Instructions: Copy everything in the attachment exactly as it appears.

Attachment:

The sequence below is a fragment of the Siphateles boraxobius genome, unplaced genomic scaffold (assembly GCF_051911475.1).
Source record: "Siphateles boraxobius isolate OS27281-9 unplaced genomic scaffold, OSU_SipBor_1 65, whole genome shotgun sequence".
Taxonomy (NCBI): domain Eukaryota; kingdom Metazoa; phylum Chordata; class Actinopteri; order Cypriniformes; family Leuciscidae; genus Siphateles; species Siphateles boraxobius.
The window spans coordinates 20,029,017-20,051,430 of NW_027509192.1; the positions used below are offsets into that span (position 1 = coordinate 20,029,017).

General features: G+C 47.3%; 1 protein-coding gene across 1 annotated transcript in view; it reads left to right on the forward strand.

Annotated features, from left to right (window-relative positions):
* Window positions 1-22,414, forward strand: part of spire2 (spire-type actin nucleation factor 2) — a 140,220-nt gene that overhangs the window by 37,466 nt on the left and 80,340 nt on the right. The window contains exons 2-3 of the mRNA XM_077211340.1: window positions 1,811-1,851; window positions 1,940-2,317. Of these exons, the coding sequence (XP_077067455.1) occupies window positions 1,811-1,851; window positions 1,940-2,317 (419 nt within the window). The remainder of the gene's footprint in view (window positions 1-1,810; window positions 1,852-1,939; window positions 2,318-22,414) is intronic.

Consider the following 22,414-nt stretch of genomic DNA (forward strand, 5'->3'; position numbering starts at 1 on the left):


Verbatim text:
The sequence below is a fragment of the Siphateles boraxobius genome, unplaced genomic scaffold (assembly GCF_051911475.1).
Source record: "Siphateles boraxobius isolate OS27281-9 unplaced genomic scaffold, OSU_SipBor_1 65, whole genome shotgun sequence".
Taxonomy (NCBI): domain Eukaryota; kingdom Metazoa; phylum Chordata; class Actinopteri; order Cypriniformes; family Leuciscidae; genus Siphateles; species Siphateles boraxobius.
The window spans coordinates 20,029,017-20,051,430 of NW_027509192.1; the positions used below are offsets into that span (position 1 = coordinate 20,029,017).

General features: G+C 47.3%; 1 protein-coding gene across 1 annotated transcript in view; it reads left to right on the forward strand.

Annotated features, from left to right (window-relative positions):
* Window positions 1-22,414, forward strand: part of spire2 (spire-type actin nucleation factor 2) — a 140,220-nt gene that overhangs the window by 37,466 nt on the left and 80,340 nt on the right. The window contains exons 2-3 of the mRNA XM_077211340.1: window positions 1,811-1,851; window positions 1,940-2,317. Of these exons, the coding sequence (XP_077067455.1) occupies window positions 1,811-1,851; window positions 1,940-2,317 (419 nt within the window). The remainder of the gene's footprint in view (window positions 1-1,810; window positions 1,852-1,939; window positions 2,318-22,414) is intronic.

Consider the following 22,414-nt stretch of genomic DNA (forward strand, 5'->3'; position numbering starts at 1 on the left):